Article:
At infant and primary school, I was bullied because of having no father (he abandoned my mother and I, which meant that because of Nazi scorched earth policies and the destruction of my late mother’s village in Italy, she had to migrate to the UK and seek work without knowing a soul, with very little money and nowhere to live).

With a non-English surname, registration as an alien for my mother, plus reporting to the local police station, one was bullied for being different, so that every day was one of violent fisticuffs to the point where to this day, the right hand front half of my upper teeth is uneven. Neither the head teacher nor the local authority did anything to stop this, so it was a case of standing up to the bullies and fighting them or getting beaten.

When my mother married and I was adopted and legitimized aged eight and when we moved to Hertfordshire the bullying started again. Every day, I would be forced to fight one, sometimes two, and once three people simultaneously but since I was at that time very wiry and used to spend much of my weekends sawing and collecting firewood to supplement the coal we used to burn and earn pocket-money, I was able to see them off.

There was no time to be depressed and the teachers and headteacher were oblivious to the problem, even when my late mother visited the school to complain.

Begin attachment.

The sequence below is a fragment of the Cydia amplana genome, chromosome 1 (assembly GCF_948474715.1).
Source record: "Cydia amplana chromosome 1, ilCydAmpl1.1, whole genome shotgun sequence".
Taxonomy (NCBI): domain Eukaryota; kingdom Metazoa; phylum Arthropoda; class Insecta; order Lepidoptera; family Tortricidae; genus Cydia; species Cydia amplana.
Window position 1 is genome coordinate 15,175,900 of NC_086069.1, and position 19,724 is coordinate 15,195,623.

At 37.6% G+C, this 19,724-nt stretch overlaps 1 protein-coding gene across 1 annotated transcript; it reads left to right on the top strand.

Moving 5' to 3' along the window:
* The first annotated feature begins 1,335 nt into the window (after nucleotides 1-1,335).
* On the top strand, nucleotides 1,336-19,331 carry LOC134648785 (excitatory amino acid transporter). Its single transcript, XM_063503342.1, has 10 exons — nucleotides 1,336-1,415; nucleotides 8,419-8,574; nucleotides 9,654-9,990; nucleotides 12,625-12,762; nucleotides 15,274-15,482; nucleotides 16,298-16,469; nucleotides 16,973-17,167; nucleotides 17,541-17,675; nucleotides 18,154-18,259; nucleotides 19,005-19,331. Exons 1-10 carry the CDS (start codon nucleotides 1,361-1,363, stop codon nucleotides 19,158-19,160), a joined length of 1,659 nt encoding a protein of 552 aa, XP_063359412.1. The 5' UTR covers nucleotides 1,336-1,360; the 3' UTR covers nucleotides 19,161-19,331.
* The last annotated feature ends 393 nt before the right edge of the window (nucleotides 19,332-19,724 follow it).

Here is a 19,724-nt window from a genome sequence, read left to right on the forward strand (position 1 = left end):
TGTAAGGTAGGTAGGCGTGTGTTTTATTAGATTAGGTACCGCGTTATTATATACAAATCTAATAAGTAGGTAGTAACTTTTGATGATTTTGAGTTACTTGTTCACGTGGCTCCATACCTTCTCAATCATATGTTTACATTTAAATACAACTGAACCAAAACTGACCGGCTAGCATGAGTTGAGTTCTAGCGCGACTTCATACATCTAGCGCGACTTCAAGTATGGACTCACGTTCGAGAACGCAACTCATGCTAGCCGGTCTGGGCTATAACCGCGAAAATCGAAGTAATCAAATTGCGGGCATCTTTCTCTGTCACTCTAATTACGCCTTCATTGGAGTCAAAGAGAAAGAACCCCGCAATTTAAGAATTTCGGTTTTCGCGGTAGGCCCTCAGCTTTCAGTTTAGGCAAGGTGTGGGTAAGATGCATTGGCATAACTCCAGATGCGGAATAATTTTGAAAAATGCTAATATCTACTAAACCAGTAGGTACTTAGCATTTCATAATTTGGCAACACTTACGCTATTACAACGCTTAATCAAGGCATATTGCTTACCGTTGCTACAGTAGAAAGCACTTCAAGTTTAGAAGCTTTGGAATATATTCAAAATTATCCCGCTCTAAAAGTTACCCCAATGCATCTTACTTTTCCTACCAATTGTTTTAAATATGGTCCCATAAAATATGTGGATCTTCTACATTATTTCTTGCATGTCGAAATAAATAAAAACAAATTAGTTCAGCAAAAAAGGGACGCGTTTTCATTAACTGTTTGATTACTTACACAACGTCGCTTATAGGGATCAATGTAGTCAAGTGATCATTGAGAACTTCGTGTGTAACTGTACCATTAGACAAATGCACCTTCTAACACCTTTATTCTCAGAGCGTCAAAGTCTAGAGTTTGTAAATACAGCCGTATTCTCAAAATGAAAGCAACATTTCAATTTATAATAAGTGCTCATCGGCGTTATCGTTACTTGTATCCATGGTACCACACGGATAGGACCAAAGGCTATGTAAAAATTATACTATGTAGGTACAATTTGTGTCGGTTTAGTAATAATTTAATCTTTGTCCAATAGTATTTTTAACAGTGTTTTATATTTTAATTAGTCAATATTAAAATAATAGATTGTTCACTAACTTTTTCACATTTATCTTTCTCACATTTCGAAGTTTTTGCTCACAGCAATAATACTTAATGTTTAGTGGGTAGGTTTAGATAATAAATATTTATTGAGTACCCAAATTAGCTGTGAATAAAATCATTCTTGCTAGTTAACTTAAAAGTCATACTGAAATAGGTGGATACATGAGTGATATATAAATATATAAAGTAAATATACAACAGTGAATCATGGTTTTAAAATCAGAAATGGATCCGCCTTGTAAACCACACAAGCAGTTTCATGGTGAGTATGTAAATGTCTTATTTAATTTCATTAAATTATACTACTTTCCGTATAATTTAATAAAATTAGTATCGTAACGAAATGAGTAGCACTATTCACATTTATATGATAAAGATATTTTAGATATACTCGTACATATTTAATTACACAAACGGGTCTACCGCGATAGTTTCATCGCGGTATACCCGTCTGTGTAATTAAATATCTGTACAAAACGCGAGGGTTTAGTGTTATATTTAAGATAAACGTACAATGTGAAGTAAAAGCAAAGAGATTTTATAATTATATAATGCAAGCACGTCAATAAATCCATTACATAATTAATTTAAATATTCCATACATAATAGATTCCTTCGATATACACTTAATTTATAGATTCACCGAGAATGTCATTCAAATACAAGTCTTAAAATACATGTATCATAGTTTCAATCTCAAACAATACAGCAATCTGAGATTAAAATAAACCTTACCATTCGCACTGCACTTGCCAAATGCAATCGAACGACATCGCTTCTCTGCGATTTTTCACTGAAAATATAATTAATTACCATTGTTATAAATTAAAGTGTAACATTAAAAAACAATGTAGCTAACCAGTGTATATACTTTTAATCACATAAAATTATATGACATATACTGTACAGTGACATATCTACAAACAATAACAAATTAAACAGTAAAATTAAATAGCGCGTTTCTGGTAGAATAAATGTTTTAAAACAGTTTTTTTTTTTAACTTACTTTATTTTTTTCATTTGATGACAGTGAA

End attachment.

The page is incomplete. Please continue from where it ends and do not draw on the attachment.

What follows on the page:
At the age of ten, one boy John Connor, who was about twice my size, decided that I was going to be the surrogate who would pay the price for his father’s torturers during World War II. I had a similar surname to these Fascist war criminals, and was going to pay dearly for what they had done.

At that time my hair was longer, than it is today so Connor grasped a handful of it and started banging my head on the asphalt playground surface as hard as he could. He drew blood and would have done serious violence to me had I not bitten his arm and made him spring back. I was much faster than him and applied a neck scissors hold with my legs in order to stop him, so that before he could react I had applied enough pressure to make his already florid complexion red then purple. At that point, three teachers decided that my former tormentor had had enough and took me to the headmaster, a Mr Wesley, who told me with a straight face, even though I was covered in my own blood and still bleeding that “I needed to learn to live with people”, “that I had brought to bullying upon myself” and that he would be reporting me to the local authority. Soon I discovered that this meant being assessed and interviewed by a psychologist and given hundreds of test batteries with the same questions appearing in different orders. My memory is pretty good, so I was able to increase my test scores to the point where they were astonished but I would not tell them what they wanted to hear which was that I had brought the bullying on myself. Mr Wesley and the psychologist subsequently came to our house and told my mother they were going to send me to a different school. She and my late father, a man who did not mince his words, sent them packing, and my mother then enlisted the help of her former employers from Great Shelford in Cambridge (she was a History lecturer at Girton college and he was a dermatologist in private practice in Cambridge). The County Council and the headmaster and the psychologist were forced by the representations made by these two formidable and well-connected people to back-down and after seeing off John Connor, I was never bullied again.